"The elder Hiday was a man of strong character and physique, and was well qualified for the position of leader of this pioneer community.  He was one of the early Justices of the Peace, and was the prime mover on many of the improvements instituted in the township." 

Dr. Jacob B. Hiday, herbal physician, pioneer, and community leader, died about 1842.  He and his wife are believed to be still interred in unmarked graves at the original Hiday family burial ground. (For more on the Hidays, go to the Green Township history page.)

    Henry Hiday, 1797-1873, who traveled with his father into the area and whose stone is pictured above, married Mary Wynne whose family had settled across the county line.  Henry and Mary had ten children.  The five boys all served in the Civil War, survived, and were able to return to their Madison County homes.  Jacob, 1823-1902, who is mentioned above and whose stone is at right, Joseph, 1830-1902, and Archibald, 1837-1922, are all buried at Gravel Lawn. John Henry, 1825-1886, is buried just south of the homestead at the Wynne Cemetery in Hancock County.

    The fifth son is Thomas Hiday, 1828-1908.  He is shown as owning the homestead on the 1876 plat map for the township.  The homestead by this time extended to land on either side of Lick Creek.  The Dotys, Cottrells, and Nicholsons--descendents of families who followed the Hidays into the area--are Thomas's neighbors.  Thomas, in fact, married Sarah Jane Doty.  Thomas and Jane's mid-century brick house is located along the old Indiana Highway, now known as Reformatory Road, where it crosses SR 13.  (For a picture, go to the Green Township history page.)  The house is the residence for the Gravel Lawn superintendent and is nicely maintained.  It actually sits along the side of the newer cemetery where Thomas and Sarah are buried.  At least, Hiday family members, whether in the old family plot or the newer cemetery, rest in the land they settled and nurtured.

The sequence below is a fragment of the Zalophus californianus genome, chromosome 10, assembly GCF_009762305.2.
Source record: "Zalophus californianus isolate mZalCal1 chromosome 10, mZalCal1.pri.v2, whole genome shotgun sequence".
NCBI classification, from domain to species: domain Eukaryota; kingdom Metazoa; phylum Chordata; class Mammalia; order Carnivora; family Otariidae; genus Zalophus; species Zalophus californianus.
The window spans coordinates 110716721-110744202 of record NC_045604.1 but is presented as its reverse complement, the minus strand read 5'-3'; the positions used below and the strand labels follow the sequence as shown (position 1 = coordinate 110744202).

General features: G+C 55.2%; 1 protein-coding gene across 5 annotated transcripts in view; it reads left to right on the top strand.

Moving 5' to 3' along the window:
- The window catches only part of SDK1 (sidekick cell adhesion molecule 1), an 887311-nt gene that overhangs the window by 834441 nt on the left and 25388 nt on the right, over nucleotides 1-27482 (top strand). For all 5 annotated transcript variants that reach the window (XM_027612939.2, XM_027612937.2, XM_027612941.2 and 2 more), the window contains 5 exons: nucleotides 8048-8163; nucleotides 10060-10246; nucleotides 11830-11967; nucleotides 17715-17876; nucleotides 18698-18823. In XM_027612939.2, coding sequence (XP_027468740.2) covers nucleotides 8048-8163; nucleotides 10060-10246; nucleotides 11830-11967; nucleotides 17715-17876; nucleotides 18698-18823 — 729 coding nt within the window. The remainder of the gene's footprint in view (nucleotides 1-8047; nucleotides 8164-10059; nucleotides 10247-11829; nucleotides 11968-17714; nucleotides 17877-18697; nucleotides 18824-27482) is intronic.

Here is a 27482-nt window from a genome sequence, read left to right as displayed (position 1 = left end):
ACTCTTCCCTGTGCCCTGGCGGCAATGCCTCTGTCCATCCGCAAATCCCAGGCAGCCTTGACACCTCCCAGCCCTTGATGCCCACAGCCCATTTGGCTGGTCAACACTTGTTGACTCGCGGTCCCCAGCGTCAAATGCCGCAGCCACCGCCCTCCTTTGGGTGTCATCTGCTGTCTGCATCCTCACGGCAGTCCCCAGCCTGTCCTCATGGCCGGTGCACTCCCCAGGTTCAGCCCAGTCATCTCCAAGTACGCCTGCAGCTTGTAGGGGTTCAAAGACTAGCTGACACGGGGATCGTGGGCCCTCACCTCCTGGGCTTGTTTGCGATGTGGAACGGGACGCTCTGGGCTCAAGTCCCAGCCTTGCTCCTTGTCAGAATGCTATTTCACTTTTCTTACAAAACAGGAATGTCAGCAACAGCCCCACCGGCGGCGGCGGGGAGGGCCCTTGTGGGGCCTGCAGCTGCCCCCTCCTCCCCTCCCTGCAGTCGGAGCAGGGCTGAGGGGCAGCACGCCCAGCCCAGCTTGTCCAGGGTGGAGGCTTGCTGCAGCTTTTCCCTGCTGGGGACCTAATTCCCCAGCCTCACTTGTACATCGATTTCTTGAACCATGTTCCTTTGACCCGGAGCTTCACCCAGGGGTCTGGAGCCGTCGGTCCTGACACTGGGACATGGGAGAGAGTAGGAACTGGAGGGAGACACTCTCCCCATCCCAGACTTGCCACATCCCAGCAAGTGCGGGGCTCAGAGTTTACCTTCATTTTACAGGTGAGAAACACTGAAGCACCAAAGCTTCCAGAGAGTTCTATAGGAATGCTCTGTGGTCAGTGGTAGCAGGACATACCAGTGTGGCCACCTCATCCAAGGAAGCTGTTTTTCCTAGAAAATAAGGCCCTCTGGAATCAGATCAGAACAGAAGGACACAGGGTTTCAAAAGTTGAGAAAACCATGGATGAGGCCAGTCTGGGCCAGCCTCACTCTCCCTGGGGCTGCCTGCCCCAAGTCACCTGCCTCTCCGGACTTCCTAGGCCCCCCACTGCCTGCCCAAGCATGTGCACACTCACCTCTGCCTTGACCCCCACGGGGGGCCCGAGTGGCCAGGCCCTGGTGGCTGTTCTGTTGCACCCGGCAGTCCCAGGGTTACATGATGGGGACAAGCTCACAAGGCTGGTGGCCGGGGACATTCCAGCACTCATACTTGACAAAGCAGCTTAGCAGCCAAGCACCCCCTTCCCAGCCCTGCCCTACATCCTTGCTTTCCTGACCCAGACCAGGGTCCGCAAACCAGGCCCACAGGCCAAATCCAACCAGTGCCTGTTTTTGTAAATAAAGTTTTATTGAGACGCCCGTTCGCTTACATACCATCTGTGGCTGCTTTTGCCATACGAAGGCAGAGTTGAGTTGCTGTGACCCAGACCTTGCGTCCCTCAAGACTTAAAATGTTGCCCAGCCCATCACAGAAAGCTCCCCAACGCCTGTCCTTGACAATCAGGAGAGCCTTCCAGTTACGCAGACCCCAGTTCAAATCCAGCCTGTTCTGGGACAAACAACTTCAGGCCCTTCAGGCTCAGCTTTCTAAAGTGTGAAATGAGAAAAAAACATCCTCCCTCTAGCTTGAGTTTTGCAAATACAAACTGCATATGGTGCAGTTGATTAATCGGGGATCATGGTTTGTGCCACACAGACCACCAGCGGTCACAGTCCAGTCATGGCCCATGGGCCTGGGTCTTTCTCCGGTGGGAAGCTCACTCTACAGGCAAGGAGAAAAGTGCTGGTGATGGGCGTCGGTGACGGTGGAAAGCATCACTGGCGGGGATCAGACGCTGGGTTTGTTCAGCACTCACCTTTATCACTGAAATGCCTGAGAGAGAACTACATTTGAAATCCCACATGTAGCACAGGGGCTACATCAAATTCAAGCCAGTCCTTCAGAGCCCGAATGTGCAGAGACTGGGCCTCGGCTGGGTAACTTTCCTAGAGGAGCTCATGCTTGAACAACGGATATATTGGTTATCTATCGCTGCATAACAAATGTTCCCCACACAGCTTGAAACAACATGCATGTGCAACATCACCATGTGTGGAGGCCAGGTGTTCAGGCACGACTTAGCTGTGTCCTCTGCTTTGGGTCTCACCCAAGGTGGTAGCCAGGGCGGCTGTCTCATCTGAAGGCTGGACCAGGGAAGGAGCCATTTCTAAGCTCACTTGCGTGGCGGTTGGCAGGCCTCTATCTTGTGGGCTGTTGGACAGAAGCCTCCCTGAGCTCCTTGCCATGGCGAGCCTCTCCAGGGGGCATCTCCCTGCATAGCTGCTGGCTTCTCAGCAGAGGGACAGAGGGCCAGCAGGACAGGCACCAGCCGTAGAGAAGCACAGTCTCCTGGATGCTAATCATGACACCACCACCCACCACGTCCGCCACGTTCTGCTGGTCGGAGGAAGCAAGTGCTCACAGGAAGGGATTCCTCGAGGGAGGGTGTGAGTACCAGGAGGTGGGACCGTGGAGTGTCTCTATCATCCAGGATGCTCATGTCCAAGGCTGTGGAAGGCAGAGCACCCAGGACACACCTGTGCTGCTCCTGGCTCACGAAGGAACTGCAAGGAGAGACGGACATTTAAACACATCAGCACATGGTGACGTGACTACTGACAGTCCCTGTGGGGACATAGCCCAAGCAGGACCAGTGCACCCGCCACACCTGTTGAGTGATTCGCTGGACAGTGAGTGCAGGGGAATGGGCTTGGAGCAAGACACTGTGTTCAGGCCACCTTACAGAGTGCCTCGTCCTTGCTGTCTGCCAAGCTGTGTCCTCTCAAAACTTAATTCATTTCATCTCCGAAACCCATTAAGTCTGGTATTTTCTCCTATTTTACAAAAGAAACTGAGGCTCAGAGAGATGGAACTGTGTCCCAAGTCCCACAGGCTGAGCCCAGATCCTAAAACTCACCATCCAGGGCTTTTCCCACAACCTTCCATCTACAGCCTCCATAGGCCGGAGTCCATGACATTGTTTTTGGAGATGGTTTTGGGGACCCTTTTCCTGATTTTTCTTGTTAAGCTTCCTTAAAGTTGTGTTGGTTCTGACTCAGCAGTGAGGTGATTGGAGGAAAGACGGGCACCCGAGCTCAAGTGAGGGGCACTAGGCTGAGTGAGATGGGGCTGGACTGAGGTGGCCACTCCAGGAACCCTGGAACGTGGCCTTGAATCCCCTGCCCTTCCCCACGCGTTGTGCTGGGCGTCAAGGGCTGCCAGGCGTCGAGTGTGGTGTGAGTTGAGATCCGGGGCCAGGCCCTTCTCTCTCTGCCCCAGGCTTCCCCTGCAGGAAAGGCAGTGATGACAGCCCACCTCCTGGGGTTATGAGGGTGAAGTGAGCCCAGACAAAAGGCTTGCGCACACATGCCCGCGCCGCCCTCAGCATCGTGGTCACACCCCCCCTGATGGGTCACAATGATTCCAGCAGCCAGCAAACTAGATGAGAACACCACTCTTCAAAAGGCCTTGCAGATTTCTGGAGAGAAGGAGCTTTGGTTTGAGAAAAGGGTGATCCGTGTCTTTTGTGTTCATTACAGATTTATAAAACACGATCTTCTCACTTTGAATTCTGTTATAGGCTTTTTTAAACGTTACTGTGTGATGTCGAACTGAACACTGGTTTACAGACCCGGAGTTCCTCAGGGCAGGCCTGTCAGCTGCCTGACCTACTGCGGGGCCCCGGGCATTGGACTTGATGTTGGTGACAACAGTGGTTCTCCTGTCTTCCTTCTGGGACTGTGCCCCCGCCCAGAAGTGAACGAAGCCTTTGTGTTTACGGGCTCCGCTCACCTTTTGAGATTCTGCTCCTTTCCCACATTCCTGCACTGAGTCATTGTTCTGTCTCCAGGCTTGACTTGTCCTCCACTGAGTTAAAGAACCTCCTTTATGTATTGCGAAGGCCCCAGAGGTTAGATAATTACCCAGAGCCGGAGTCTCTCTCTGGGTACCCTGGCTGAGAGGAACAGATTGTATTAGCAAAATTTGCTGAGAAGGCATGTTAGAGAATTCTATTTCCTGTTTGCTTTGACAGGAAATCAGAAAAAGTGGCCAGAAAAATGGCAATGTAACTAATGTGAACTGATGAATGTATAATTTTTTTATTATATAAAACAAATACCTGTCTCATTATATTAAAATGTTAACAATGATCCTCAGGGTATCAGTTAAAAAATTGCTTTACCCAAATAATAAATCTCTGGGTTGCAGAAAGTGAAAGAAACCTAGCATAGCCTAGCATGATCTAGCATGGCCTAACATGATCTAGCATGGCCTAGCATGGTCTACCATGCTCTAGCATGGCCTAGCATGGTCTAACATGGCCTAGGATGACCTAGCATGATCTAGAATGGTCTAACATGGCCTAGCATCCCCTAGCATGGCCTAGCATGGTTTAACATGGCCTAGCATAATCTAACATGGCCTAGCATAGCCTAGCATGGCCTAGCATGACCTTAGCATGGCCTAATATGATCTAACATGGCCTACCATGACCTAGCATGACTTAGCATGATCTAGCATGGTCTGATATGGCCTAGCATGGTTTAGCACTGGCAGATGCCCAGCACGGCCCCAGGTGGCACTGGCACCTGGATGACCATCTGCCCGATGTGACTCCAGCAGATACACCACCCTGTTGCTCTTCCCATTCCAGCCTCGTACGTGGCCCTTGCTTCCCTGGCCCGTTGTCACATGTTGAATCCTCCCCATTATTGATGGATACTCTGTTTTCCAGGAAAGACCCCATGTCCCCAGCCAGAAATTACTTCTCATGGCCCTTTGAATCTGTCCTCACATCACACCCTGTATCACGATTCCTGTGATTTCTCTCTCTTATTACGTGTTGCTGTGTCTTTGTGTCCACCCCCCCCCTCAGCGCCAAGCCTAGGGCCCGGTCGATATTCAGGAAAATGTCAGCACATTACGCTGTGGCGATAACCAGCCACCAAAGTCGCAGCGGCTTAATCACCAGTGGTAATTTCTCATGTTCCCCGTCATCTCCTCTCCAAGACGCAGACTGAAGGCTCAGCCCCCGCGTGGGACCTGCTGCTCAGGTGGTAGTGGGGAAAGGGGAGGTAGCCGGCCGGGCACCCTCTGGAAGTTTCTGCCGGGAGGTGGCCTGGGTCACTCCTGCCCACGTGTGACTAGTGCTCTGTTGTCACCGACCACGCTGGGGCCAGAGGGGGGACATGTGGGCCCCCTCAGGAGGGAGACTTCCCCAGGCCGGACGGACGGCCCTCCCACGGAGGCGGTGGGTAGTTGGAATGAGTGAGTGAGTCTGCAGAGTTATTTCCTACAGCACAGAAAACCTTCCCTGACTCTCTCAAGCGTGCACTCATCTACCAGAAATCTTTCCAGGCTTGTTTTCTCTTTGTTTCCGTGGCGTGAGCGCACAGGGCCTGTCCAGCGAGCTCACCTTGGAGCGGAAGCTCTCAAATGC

As was the necessity of the time, pioneer families buried their dead on their property, usually choosing high ground in a remote location.  Once a cemetery plot was started, neighbors and other settlers in the broader farming community would utilize the already hallowed ground.  The list below of the stones left at the original Hiday family graveyard is compiled from the information sent by Hiday descendents.  The MCCC will be investigating the legal status of this pioneer cemetery.

Cast on the ground, the stone of William Petty still shows that he was "son of J. & S.A. Petty, died Apr. 14, 1877, Aged 32y. 4m. 4d."  How interesting, or even symbolic perhaps, that the stone hand carved on the side of the marker and the hand of the living viewer seem to be reaching toward one another in this picture taken by Don Hiday.


ID Names Birth Date Death Date Cemetery
1590 ASBURY, SUSAN J. 21Y. 2D. OCT. 14, 1874 HIDAY
70455 CARROLL, PETER   DEC.12, 1874 HIDAY
70454 HIDAY, (Infant Son of C.& E.L) NOV. 23, 1882 NOV. 23, 1882 HIDAY
70453 HIDAY, EFFIE L. 22Y.3M.14D DEC. 13,1882 HIDAY
28359 HIDAY, HENRY JAN. 11, 1797 APR. 13, 1873 HIDAY
48760 PETTY, JESSIE 16Y.7M.28D. APR. 11, 1888 HIDAY
70456 PETTY, WILLIAM 32Y.4M.4D. APR. 14, 1887 HIDAY
57335 SKINNER, JOHN EDWARD 12Y.2M.28D AUG. 8, 1881 HIDAY